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The Seattle Times writes about Soviet maps In a very interesting recent article Eric Lacitis tells about maps he discovered in a Riga bookstore.  They bring back real history of a country that was brutally occupied by the Soviet Union.  Here is the rest of the story and how it relates to the US. Unrolling a historic puzzle from the cold war I enjoy unrolling my 1980 Soviet map to look at streets and houses .

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Late last year on a Friday evening I discovered that logging into our Schwab.com account got lots easier. It was possible to log in without a username and password. Wow, what a vulnerability!  Here is the story. Not expecting this labor-saving bonanza I hadn’t recorded screen shots. Some detail was recovered from browser history and my recollection of an unusual prompt. I called the toll free number an pleaded for nearly an hour repeating to

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A Bluetooth attack just announced last month found vulnerabilities in most major operating systems: Windows, iOS, Android, Linux… This leads to a series of worrisome questions. They are amplified by stories from my friends who have used Bluetooth hacks to turn on a cellphone microphone and listen in to nearby conversations. Are they listening to my Bluetooth phone conversation right now? Does this mean the end-of-life as in our interconnected world? Is my strategic boardroom

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WannaCry news Over the last few days a WannaCry worm/ransomware attack has swept across the planet resulting in headlines.  Forensics of the worm which spreads a ransomware payload is being meshed with political news. It’s likely that the key worm concepts came from stolen and leaked US Government cyber tools.  Here are some observations from the eSleuth crew. An early and accurate analysis from Jake Williams of Rendition Infosec was presented in a SANS webinar — on the same day

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A new accounts payable employee receives an spoofed email from the company president. Send a $20K direct deposit to this bank account… do it right away!  The true crime story is that this is an ongoing fraud effort. Our recent spoofed email cases include: $18K in Kirkland, $20K in Woodinville, $250K in downtown Seattle, $500K in West Seattle. Spoofed emails are so realistic and well timed that they really seem genuine. They include real names and

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The anniversary of the Japanese attack on Pearl Harbor is always a time for reflection. Some reflections are personal. For baby-boomers it was common to know survivors of the attack. My connection was via an uncle who served on the USS Argonne with the Commander Pacific Fleet. He had eyewitness accounts of heroic actions by sailors and marines who reacted to the surprise attack on December 7, 1941. Years later I briefly worked just across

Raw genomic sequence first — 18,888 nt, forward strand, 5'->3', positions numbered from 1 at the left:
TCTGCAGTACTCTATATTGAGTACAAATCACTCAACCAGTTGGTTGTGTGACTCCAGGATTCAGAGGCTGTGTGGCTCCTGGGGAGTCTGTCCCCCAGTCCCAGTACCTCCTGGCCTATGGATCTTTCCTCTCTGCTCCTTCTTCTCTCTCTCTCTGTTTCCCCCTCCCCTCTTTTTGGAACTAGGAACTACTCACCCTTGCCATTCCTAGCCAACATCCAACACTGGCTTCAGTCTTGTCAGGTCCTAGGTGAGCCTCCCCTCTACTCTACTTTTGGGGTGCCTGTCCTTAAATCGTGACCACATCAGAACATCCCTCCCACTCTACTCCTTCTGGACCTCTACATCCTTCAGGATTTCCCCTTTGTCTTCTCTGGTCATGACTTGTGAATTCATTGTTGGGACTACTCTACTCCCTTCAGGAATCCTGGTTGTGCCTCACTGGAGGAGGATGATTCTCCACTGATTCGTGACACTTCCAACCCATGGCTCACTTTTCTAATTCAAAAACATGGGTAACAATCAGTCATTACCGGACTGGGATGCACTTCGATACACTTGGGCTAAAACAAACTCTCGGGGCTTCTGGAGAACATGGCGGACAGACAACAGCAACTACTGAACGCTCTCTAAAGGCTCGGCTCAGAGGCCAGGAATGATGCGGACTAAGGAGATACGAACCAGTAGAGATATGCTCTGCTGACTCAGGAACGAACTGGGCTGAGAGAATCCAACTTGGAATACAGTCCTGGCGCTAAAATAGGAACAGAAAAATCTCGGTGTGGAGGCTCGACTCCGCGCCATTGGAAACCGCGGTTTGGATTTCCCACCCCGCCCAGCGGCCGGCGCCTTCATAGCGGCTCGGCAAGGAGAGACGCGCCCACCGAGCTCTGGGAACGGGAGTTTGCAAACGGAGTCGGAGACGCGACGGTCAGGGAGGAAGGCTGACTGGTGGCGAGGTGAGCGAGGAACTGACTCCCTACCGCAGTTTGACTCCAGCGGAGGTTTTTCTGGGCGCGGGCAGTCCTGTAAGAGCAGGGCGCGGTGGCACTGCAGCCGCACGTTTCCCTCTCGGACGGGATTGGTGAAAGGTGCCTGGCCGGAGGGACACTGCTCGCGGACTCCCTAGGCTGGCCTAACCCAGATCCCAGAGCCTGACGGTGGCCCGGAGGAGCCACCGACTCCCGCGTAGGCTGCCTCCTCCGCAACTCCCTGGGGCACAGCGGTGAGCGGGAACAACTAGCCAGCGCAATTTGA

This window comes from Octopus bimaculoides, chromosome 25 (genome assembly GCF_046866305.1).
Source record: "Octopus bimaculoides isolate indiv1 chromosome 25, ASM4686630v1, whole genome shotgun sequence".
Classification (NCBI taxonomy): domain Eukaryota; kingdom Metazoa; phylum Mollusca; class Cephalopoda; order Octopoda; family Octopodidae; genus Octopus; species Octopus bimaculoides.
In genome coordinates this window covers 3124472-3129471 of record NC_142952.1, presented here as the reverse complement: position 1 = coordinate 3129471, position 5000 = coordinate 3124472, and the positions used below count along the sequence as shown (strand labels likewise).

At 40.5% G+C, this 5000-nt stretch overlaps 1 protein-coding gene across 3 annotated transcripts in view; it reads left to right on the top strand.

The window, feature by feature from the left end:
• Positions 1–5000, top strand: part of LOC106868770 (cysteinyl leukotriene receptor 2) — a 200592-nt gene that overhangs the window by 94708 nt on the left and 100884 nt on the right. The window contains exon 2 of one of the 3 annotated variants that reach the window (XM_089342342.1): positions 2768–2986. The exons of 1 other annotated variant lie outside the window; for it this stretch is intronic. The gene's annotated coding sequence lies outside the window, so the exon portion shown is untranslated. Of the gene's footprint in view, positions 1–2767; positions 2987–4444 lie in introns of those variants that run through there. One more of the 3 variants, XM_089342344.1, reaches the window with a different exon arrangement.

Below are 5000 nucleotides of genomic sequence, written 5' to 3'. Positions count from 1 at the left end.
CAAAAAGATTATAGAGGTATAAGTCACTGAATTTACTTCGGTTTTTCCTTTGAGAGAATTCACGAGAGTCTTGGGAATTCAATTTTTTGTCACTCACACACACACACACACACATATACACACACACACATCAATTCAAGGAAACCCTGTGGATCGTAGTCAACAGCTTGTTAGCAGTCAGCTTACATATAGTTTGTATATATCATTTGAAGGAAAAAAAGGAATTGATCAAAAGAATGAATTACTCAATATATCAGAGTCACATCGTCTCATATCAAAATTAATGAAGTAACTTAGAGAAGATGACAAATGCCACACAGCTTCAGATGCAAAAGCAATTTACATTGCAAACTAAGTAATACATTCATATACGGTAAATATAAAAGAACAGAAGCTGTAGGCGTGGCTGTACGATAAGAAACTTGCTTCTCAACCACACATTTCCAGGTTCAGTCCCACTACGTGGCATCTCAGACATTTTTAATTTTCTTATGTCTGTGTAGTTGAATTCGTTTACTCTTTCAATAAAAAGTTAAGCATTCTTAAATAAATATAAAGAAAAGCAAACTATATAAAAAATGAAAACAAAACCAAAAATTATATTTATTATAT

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In the current political focus it is not helpful to have another harangue from an opinion shaper. This blog includes just my personal experiences — and the role of computer forensics. Remember the ’70s? Seattle had become the bomb capital of the US. The government was the focus of much of the hate. I recall a coworker at UW who summed this mood up pretty well. His philosophy was that there is no good in

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Last week a long-time client called to ask for quick cyber risk assessment. No threat of violence — but they wanted to know if their (very good) network security would effectively defend them against a known (very aggressive) cyber threat. An immediate opinion was needed. I was faced with the problem that decision makers live with especially in high-threat or violent situations. Few problems in management are purely quantitative. Even the formulas that are used

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Software from Redmond, Washington always seems newsworthy. This software project was going well and beginning to get national attention. One day the focus turned inward, however. During a test of the project, the boss discovered that the new software was providing links to pornography on the Internet. Ouch! He made solving this problem a high priority and called to provide a forensic investigation of the issue. The investigation Computer forensic imaging and analysis of a server

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The tough job in risk assessment is separating the goofiness of ordinary life from factors that might indicate potential violence. Assessment isn’t prediction — but both have similar uncertainties. In a world with lots of physical variables, each represented by a known stochastic process the job is lots easier. A numerical simulation of the collection, such as a monte carlo analysis, can give credible results. It is even possible with data from trusted opinion polls,

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